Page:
Figure 3: Proposed convolutional autoencoder structure. The coarse input PVH is encoded into a latent feature representation via 3D (C)onvolutional, (M)ax-(P)ooling and (F)ully-(C)onnected layers. The decoder uses the latent representation to synthesize an up-scaled PVH via (D)e-(C)onvolutional layers. Two skip connections bridge the latent representation which is constrained during training to encode Cartesian joint positions. During inference these are passed through an LSTM to enhance temporal consistency to produce the joint position skeleton estimate. Architecture pictured here is for scale-up – in order to accommodate different receptive field sizes for (de-)convolutional layer count is adjusted – see Tbl. 1.

We train the deep representation to solve the prediction problem for similarly encoded output tensor , where


for the end to end trained encoder () and decoder () functions The encoder yields a latent feature representation via a series of 3D convolutions, max-pooling and fully-connected layers. We enforce where is a skeletal pose vector corresponding the input PVH; specifically a 78-D vector concatenation of 3D Cartesian joint coordinates in . The decoder half of the network inverts this process to output tensor matching the input resolution but with higher fidelity content. Fig. 3 illustrates our architecture which incorporates two skip connections bypassing the network bottleneck to allow the output from a convolutional layer in the encoder to feed into the corresponding up-convolution layer in the decoder. Activations from the preceding layer in the main network and skip connection data are combined via mean average rather than channel augmentation/residuals.

Tbl. 1 describes the parameters (filter count and size) of each layer. We report experiments up-scaling to requiring varying sizes of receptive field to accommodate and . For each step up in scale, we add a single additional convolutional layer to the encoder, and two additional de-convolutional layers to the decoder. Max-pooling occurs always at the fourth convolutional layer, and the filter size is except for the first two and last two layers, where the filter size is .

Learning the end-to-end mapping from coarse PVH to both an up-scaled PVH and accurate 3D joint positions requires estimation of the weights in represented by the convolutional and deconvolutional kernels.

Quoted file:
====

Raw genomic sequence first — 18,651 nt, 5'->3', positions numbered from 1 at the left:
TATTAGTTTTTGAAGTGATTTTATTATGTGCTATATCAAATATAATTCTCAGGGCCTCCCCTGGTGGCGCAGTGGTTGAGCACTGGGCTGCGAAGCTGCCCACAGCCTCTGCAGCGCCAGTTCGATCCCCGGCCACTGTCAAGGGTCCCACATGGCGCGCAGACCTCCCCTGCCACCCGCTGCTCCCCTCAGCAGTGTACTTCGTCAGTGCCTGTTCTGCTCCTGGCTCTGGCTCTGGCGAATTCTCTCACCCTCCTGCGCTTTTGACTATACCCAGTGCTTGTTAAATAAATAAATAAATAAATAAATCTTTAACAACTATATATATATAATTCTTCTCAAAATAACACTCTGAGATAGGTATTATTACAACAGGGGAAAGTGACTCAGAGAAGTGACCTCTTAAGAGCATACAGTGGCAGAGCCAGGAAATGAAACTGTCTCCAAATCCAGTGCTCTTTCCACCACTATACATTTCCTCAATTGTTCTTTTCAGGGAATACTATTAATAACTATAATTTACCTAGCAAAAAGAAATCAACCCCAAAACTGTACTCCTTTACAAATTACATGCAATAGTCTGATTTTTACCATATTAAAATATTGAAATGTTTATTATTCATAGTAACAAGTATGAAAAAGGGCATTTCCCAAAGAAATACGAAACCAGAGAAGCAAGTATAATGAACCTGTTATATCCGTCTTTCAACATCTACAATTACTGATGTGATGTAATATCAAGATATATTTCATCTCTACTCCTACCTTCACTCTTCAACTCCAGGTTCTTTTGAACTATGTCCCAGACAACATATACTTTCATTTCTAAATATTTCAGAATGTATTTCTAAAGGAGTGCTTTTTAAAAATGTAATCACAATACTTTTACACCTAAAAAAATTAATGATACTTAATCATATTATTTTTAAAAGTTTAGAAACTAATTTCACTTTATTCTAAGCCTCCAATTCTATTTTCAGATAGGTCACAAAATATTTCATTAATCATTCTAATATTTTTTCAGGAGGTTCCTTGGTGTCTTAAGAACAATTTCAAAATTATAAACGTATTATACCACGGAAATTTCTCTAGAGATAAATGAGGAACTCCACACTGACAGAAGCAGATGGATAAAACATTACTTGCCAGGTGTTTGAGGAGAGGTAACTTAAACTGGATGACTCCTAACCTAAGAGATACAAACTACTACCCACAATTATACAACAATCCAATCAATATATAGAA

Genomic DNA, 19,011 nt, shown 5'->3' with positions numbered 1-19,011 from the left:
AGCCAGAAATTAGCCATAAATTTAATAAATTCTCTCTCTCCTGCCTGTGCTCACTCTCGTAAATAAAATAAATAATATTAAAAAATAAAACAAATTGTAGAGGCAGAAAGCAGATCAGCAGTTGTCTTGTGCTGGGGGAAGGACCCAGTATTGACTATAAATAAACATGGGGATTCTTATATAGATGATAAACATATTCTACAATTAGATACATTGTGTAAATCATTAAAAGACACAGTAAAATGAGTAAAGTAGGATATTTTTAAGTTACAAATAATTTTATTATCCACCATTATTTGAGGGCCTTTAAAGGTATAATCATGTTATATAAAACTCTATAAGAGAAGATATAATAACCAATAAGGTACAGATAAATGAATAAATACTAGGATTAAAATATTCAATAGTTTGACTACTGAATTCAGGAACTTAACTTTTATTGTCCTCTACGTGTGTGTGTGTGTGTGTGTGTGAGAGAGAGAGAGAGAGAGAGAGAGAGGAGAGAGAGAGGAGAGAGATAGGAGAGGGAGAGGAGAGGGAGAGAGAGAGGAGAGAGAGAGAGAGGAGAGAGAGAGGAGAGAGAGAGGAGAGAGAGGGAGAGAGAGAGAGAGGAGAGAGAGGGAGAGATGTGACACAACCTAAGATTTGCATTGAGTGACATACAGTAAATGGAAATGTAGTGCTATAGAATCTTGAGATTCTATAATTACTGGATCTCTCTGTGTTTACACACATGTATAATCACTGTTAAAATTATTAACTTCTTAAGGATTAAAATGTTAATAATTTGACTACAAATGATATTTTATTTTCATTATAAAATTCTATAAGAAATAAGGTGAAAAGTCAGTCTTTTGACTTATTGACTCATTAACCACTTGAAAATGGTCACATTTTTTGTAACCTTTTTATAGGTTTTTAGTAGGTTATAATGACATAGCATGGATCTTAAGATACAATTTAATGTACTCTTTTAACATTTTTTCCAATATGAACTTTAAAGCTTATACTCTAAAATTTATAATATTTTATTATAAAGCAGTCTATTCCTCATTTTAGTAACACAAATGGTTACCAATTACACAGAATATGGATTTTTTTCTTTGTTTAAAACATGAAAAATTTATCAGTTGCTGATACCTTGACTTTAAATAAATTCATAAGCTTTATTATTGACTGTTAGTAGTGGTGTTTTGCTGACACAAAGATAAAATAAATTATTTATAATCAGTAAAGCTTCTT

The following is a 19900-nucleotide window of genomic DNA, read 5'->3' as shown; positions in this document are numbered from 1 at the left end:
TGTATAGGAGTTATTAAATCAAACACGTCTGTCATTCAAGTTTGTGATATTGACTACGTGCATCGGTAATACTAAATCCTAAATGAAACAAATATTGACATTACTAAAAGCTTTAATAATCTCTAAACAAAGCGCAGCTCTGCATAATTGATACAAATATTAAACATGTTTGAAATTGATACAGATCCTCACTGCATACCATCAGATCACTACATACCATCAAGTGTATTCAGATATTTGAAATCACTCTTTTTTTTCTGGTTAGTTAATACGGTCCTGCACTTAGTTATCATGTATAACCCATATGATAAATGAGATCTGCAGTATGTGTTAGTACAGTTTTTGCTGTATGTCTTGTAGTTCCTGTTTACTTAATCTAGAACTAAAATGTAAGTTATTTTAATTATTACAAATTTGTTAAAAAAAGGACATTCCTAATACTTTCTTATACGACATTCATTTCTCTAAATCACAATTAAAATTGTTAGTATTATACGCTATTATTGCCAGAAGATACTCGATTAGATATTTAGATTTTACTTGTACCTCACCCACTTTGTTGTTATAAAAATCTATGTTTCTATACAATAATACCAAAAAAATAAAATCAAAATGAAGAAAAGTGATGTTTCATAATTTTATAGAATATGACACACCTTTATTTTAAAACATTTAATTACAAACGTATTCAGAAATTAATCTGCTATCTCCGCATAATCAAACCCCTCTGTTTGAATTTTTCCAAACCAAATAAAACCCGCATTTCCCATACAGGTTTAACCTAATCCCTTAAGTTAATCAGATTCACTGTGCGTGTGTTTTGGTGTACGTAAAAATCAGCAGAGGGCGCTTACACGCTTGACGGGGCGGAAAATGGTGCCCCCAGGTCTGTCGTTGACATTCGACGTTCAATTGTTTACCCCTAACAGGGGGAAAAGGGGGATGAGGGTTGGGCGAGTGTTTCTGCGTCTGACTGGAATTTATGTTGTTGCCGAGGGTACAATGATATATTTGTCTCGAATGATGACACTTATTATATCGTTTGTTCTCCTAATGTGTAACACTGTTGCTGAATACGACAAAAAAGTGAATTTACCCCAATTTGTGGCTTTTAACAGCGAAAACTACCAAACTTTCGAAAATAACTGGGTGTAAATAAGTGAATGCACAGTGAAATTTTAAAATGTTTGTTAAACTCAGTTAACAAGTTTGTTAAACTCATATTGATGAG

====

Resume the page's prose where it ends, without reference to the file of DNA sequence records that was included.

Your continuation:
Specifically, given a collection of training triplets , where is voxel data from a coarse (input) PVH, is voxel data of an ideal up-scaled PVH, and is a vector of ideal joint positions for the given volume. We minimize the Mean Squared Error (MSE) at the outputs of the bottleneck and decoder stages across voxels:


These training triplets are formed by extracting voxel volumes from exemplar multi-view video footage at resolution (yielding and the artificially down-sampling to to yield (from which is up-sampled via tri-cubic interpolation). Human pose (joint positions) corresponding to the multi-view video frame is acquired using a commercial (Vicon Blade) human performance capture system run in parallel with video acquisition (such annotations are provided with the TotalCapture and Human3.6M datasets).

Network Stage #Layers #Channels/Layer
5 96*  96*  96  96-M  96
6 32*  64*  96  96-M  96  96
7 32*  32* 32  64-M  96  96  96
4 1024  1024  78-J   216
6 96  96  96  96  64*   1*
8 96  96  96  96  64  64 32*  1*
10 96  96  96  96  64  64 32  32  32*  1*
Table 1: Convolution layer parameters for the encoder (), bottleneck (), and decoder () stages for . Suffix indicates max-pooling. All and layers learn filters, except where indicated by filters are . All layers are fully-connected including the latent representation (3D joint positions) suffixed .

3.3 Training Methodology

To train we use Adadelta  [35] an extension of Adagrad, with the pose term of the dual loss (eq. 5) scaled by a factor of . We found the approach insensitive to this parameter up to an order of magnitude setting for all experiments. Below , the bottleneck convergences to a semantic representation of the pose that is stable but does not resemble joint angles — above the network will not converge. Data is augmented during training with a random rotation around the central vertical axis of the PVH. Before full network training, the encoder stage is trained separately, purely as a pose regression task, up to the latent representation layer. These trained weights initialize the encoder stage to help constrain the latent representation during full, dual-loss network training. Training typically converges within 100 epochs.